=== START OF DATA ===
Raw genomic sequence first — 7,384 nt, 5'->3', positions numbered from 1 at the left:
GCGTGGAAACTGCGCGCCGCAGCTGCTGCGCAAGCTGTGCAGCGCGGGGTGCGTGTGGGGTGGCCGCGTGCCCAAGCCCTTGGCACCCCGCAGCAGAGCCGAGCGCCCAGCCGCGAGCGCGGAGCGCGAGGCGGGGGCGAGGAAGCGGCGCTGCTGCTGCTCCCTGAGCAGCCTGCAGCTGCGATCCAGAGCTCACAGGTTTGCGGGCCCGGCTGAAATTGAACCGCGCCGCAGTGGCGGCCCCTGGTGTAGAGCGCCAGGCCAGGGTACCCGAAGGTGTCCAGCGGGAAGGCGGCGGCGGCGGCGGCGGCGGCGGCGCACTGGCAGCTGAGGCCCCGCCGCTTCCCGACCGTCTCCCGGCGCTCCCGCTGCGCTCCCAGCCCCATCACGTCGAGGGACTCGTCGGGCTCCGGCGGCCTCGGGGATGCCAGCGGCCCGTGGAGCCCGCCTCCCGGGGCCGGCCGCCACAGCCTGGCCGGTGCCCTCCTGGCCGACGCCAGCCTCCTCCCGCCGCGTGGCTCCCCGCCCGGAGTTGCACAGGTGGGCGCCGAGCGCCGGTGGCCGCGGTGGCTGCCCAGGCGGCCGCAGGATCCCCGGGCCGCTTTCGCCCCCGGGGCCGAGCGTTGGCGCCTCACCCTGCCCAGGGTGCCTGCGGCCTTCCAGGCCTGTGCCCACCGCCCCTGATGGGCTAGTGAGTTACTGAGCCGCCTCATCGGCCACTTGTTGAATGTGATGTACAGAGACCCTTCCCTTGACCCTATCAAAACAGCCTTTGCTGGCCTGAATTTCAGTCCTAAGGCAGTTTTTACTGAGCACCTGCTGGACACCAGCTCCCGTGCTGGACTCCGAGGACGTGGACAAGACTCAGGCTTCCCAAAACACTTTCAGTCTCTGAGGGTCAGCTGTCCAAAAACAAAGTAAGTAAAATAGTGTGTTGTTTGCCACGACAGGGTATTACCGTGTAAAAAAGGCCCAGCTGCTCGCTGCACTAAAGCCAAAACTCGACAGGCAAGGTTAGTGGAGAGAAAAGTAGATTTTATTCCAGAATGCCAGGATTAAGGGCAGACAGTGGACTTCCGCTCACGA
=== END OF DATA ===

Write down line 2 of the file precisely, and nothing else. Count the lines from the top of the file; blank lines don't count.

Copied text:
GCGTGGAAACTGCGCGCCGCAGCTGCTGCGCAAGCTGTGCAGCGCGGGGTGCGTGTGGGGTGGCCGCGTGCCCAAGCCCTTGGCACCCCGCAGCAGAGCCGAGCGCCCAGCCGCGAGCGCGGAGCGCGAGGCGGGGGCGAGGAAGCGGCGCTGCTGCTGCTCCCTGAGCAGCCTGCAGCTGCGATCCAGAGCTCACAGGTTTGCGGGCCCGGCTGAAATTGAACCGCGCCGCAGTGGCGGCCCCTGGTGTAGAGCGCCAGGCCAGGGTACCCGAAGGTGTCCAGCGGGAAGGCGGCGGCGGCGGCGGCGGCGGCGGCGCACTGGCAGCTGAGGCCCCGCCGCTTCCCGACCGTCTCCCGGCGCTCCCGCTGCGCTCCCAGCCCCATCACGTCGAGGGACTCGTCGGGCTCCGGCGGCCTCGGGGATGCCAGCGGCCCGTGGAGCCCGCCTCCCGGGGCCGGCCGCCACAGCCTGGCCGGTGCCCTCCTGGCCGACGCCAGCCTCCTCCCGCCGCGTGGCTCCCCGCCCGGAGTTGCACAGGTGGGCGCCGAGCGCCGGTGGCCGCGGTGGCTGCCCAGGCGGCCGCAGGATCCCCGGGCCGCTTTCGCCCCCGGGGCCGAGCGTTGGCGCCTCACCCTGCCCAGGGTGCCTGCGGCCTTCCAGGCCTGTGCCCACCGCCCCTGATGGGCTAGTGAGTTACTGAGCCGCCTCATCGGCCACTTGTTGAATGTGATGTACAGAGACCCTTCCCTTGACCCTATCAAAACAGCCTTTGCTGGCCTGAATTTCAGTCCTAAGGCAGTTTTTACTGAGCACCTGCTGGACACCAGCTCCCGTGCTGGACTCCGAGGACGTGGACAAGACTCAGGCTTCCCAAAACACTTTCAGTCTCTGAGGGTCAGCTGTCCAAAAACAAAGTAAGTAAAATAGTGTGTTGTTTGCCACGACAGGGTATTACCGTGTAAAAAAGGCCCAGCTGCTCGCTGCACTAAAGCCAAAACTCGACAGGCAAGGTTAGTGGAGAGAAAAGTAGATTTTATTCCAGAATGCCAGGATTAAGGGCAGACAGTGGACTTCCGCTCACGA